UCLA’s Anderson School Hosts Entrepreneurship Bootcamp for U.S. Veterans
This month, more than eighty post-9/11 veterans with disabilities will gather on various campuses, including at UCLA’s Anderson School of Management, to pursue entrepreneurship opportunities.
From July 9th through 17th, they will channel their military experience into the business world during the Entrepreneurship Bootcamp for Veterans with Disabilities (EBV).
Other participating b-schools are the Mays Business School at Texas A&M University and the Whitman School of Management at Syracuse University. Comprised of three phases, the EBV offers vets an eight-day residency on campus where they will learn from like-minded entrepreneurs and instructors.
Past graduates have gone on to such ventures as Fidelis Solutions, a career placement agency for veterans; Patriot Construction, a materials handling and construction company—voted by Inc. Magazine as one of its top 500 private organizations—and Relan, which assists companies in adopting sustainable practices.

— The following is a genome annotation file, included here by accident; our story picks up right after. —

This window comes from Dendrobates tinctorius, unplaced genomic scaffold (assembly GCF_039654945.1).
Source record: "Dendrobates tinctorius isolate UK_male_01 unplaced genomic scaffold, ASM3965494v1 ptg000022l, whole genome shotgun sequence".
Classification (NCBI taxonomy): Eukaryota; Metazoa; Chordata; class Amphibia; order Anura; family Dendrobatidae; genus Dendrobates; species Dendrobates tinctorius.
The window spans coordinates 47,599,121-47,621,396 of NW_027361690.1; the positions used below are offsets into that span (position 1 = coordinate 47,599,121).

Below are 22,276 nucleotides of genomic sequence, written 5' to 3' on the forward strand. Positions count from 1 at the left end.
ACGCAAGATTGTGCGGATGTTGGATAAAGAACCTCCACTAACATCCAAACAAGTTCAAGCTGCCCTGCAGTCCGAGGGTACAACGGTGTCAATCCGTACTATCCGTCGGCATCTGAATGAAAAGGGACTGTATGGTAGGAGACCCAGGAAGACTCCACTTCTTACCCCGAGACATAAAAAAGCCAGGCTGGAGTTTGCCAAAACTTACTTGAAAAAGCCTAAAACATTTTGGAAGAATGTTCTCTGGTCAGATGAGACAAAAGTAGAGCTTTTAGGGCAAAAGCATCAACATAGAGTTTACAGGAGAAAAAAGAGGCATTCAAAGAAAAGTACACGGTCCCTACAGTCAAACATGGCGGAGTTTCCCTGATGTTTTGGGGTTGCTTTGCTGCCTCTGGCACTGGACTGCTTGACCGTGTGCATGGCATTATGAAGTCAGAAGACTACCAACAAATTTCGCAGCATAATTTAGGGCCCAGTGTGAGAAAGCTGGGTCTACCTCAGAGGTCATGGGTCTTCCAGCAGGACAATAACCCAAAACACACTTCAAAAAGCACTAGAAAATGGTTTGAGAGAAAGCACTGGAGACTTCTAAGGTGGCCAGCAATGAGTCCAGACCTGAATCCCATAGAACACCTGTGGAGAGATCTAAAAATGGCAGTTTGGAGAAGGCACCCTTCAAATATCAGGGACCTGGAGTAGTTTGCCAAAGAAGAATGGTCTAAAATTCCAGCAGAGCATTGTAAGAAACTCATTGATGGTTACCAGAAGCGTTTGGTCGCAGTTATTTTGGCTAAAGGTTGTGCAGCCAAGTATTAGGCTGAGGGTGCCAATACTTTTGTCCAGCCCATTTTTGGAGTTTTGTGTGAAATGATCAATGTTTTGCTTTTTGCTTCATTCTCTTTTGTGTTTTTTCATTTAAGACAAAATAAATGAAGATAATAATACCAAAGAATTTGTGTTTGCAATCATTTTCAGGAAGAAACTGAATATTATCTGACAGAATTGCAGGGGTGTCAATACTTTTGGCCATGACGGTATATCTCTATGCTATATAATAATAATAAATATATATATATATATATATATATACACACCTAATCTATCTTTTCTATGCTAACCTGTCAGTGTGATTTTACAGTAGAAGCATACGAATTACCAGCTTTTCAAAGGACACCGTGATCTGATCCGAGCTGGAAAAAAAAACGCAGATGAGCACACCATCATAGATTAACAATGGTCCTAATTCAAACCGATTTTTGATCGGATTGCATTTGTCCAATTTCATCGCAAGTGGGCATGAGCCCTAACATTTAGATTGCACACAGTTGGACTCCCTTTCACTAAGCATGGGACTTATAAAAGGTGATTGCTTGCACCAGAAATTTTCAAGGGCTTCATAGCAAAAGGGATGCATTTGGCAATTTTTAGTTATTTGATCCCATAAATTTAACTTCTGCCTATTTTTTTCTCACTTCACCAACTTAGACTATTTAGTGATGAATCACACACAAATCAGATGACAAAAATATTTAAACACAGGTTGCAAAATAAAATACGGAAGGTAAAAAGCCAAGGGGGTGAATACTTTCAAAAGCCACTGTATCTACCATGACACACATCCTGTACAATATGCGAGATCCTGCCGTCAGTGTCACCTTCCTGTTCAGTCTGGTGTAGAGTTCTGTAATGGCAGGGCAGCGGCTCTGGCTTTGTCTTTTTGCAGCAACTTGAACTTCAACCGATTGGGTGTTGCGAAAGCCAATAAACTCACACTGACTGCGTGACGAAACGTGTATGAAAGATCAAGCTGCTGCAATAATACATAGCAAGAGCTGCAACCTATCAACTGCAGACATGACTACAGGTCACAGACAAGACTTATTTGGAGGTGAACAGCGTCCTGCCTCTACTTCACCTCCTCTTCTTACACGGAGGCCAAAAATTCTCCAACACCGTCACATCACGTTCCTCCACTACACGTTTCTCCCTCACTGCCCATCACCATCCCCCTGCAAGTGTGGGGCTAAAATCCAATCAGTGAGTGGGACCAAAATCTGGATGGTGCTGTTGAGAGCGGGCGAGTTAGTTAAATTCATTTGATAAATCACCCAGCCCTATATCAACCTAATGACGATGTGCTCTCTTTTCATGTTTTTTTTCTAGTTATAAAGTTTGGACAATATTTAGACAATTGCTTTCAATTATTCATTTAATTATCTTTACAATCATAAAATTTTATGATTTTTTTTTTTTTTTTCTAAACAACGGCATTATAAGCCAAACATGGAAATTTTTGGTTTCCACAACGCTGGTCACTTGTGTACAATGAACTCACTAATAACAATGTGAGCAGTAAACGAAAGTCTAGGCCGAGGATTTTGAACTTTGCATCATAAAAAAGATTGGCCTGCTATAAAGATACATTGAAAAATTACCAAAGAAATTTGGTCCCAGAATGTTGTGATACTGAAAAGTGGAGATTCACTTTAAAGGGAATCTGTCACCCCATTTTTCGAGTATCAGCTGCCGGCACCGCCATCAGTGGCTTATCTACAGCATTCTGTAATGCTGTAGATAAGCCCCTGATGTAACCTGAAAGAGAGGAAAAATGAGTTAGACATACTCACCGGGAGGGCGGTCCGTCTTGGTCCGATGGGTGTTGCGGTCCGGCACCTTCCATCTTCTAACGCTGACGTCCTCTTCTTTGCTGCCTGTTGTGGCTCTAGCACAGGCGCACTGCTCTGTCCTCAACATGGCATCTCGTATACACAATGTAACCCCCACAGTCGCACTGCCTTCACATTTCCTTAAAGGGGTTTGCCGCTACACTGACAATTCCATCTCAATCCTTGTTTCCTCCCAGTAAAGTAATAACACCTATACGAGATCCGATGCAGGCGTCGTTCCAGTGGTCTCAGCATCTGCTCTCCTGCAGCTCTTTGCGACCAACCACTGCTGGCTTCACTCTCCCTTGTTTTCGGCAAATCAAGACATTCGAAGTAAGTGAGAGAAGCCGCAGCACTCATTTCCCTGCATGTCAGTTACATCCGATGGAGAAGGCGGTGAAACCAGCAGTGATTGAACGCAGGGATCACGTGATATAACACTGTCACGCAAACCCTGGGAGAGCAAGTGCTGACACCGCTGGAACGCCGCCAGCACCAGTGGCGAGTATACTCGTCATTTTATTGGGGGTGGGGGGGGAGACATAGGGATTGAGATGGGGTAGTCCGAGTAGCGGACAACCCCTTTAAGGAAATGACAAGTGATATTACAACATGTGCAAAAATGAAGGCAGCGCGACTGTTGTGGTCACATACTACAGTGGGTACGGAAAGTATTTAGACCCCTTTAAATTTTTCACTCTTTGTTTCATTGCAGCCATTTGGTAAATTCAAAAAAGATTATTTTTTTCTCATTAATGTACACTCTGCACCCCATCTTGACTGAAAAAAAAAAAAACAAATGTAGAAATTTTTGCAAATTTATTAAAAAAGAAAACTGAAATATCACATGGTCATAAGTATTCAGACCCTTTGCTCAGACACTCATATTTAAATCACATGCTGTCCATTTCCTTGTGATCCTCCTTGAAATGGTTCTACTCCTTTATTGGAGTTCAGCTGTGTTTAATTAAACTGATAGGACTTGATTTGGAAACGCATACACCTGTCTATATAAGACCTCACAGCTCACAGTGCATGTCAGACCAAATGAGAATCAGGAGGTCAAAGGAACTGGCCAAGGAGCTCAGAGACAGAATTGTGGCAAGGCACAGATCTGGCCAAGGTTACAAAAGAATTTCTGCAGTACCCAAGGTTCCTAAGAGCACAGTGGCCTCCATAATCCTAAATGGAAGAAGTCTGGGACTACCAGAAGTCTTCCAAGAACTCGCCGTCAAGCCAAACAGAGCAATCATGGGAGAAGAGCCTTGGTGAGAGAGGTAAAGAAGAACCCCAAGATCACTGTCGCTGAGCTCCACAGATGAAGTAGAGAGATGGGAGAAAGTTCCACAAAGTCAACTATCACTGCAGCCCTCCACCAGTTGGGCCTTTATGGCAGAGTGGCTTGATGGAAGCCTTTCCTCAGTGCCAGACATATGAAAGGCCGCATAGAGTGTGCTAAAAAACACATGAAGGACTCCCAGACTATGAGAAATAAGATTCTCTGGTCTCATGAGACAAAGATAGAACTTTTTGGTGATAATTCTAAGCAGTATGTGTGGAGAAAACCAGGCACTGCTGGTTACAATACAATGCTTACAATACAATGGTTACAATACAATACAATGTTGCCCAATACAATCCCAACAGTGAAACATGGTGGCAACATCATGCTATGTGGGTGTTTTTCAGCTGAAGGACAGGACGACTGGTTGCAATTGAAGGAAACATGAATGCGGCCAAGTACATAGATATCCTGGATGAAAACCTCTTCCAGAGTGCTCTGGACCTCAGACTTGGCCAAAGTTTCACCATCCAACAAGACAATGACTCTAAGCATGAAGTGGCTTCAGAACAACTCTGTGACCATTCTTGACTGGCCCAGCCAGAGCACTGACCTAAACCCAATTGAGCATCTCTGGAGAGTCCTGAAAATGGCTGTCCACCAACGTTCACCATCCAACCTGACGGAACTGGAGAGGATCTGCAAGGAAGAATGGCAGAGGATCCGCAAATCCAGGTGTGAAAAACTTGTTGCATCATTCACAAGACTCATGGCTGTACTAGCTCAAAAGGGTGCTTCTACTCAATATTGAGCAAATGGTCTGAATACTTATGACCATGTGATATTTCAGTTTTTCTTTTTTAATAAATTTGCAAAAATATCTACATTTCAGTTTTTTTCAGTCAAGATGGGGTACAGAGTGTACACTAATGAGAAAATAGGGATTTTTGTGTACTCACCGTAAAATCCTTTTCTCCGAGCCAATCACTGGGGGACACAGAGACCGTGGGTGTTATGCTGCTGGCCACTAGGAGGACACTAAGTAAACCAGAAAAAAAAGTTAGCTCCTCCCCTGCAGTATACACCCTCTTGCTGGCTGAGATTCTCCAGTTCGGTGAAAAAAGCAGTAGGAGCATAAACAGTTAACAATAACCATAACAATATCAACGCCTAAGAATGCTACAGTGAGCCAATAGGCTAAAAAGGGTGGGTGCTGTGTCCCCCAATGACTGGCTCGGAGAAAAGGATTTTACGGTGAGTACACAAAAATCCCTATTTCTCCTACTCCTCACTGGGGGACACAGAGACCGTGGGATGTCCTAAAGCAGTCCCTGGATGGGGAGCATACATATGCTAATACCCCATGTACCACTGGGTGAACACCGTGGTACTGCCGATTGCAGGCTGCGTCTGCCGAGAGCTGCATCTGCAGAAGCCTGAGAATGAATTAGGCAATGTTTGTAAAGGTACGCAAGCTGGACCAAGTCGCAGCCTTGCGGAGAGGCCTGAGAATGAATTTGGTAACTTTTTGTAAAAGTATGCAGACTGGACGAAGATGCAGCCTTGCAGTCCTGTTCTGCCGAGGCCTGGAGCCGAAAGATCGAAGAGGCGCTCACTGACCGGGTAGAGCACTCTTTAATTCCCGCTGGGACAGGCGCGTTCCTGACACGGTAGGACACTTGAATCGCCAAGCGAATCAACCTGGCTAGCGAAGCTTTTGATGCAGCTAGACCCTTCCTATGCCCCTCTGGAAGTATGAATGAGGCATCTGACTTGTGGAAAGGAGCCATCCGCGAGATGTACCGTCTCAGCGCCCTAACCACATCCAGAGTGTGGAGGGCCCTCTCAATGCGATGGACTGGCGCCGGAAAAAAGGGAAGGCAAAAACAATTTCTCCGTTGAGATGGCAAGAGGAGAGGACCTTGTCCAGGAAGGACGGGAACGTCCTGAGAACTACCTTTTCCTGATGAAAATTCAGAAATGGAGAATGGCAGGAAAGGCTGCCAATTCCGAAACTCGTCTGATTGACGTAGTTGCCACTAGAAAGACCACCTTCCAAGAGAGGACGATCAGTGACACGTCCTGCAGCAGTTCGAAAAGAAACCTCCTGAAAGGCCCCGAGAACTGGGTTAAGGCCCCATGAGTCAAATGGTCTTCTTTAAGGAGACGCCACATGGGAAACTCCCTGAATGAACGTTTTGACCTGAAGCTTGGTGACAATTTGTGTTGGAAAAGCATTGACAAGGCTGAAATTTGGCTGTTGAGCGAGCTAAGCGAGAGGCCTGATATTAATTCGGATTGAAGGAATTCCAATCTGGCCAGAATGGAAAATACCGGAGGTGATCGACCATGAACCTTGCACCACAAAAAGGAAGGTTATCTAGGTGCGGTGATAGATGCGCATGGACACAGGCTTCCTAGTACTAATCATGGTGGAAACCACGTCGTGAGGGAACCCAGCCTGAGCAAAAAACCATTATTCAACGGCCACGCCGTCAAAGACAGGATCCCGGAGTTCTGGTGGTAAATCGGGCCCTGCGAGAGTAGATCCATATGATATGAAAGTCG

The bootcamp begins with a “basics” course in which participants receive intensive instruction in formulation of business plans and developing effective ways to communicate their ideas.
Syracuse’s Institute for Veterans and Military Families at Syracuse University (IVMF) sponsors the program, and it is offered to veterans free of charge with support from the U.S. Small Business Administration, private donors, and corporate partnerships.
Tina Kapral, senior director of education and training at IVMF, said,
“EBV has produced more than 1,300 graduates since 2007, of whom 68% have launched new ventures… [We are] excited to work again with UCLA and Texas A&M to support our nation’s veterans in creating and growing their own small businesses.”
The EBV celebrates its 10th anniversary this month, and it is offered at colleges across the country. Other campuses that will host vets include St. Joseph’s University’s Haub School of Business; Purdue’s Krannert School of Management, and the University of Missouri’s Trulaske College.
This post has been republished in its entirety from its original source, metromba.com.